We’ve tackled a very similar question to this before here at Astroquizzical; check out this post! In that post, we explored what would happen to the Earth if we could slice the Sun in half. And because cutting the Sun’s matter in half doesn’t translate to a slice in brightness of one half, it’s a pretty dramatic shift for our solar system.
However, if we don’t go quite as far with our solar slicing, but instead just drop the brightness of our sun by half, we’ve actually only removed 18% of the mass. This is still a relatively massive star, at 82% the mass of our Sun, but that’s enough to change the distance from the star where liquid water is stable.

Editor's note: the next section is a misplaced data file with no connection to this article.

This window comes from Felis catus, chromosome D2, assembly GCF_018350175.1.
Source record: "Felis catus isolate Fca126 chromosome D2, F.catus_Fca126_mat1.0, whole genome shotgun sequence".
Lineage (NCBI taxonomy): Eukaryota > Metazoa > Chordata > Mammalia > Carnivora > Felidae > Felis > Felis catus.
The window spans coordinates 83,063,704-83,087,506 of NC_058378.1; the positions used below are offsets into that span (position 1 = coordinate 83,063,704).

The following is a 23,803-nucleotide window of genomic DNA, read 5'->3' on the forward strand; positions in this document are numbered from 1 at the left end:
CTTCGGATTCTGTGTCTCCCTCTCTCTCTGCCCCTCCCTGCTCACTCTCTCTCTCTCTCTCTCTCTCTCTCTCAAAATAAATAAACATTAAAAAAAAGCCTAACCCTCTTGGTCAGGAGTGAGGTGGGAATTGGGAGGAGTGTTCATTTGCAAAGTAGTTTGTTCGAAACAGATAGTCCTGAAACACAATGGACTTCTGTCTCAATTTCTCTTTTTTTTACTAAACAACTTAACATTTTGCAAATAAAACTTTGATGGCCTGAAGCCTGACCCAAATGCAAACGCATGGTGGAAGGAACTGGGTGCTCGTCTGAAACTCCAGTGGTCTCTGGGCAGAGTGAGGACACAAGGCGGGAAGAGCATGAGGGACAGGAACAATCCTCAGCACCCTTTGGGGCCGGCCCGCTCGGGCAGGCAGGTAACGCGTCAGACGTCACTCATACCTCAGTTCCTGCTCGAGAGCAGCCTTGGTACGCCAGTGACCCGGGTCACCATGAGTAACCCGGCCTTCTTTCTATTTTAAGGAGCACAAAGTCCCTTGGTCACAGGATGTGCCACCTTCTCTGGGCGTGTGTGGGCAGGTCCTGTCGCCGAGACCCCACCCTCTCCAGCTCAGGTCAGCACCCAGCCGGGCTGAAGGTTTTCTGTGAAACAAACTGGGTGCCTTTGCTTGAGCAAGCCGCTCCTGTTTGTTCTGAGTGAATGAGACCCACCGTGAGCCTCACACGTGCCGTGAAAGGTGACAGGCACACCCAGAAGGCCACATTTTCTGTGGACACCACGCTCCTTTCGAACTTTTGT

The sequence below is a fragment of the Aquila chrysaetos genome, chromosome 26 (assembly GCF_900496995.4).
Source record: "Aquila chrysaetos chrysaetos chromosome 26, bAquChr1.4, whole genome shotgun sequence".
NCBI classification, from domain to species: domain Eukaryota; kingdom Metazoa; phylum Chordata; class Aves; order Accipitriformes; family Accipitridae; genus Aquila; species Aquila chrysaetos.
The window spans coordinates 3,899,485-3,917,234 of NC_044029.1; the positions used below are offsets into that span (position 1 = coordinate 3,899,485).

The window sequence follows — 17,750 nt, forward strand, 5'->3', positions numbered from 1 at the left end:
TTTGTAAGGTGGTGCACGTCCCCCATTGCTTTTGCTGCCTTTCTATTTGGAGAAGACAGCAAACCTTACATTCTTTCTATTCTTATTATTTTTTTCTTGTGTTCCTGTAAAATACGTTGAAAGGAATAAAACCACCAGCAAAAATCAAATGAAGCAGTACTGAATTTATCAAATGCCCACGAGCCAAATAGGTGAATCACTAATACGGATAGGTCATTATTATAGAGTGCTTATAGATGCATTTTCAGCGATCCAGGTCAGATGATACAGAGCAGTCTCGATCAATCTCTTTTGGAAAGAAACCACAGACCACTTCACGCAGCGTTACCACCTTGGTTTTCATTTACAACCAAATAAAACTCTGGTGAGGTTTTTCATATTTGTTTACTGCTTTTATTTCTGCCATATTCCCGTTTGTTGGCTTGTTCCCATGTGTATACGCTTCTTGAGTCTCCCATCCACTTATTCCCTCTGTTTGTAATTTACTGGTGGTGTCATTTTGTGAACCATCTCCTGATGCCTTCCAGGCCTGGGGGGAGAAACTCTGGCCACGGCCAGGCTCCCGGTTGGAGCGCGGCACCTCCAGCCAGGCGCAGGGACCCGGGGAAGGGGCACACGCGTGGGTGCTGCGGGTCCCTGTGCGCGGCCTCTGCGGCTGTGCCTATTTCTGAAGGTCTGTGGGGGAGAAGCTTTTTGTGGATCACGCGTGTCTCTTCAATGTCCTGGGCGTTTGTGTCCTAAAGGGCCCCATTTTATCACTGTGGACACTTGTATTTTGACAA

As the mass and brightness of a star decreases, that zone of possible liquid water (usually known as the habitable zone) shrinks to a smaller and smaller shell around the star, but because we’re changing the star by a smaller amount this time compared to the earlier post, the habitable zone won’t shrink all the way down to Mercury’s orbit - it would sit closer to where Venus is now. The Earth’s orbit might still fall within the bounds of the habitable zone, but it’d be more in the position that Mars finds itself in now - much colder than Earth now, but able to sustain water under certain circumstances.
Our Sun won't be dropping in brightness anytime soon - on the contrast, as our Sun ages, it becomes slightly brighter, increasing in brightness by about 10 percent every billion years. As it does, the habitable zone around our star has been gradually expanding outwards, and at some point in the next billion years, the Earth will exit the habitable zone entirely.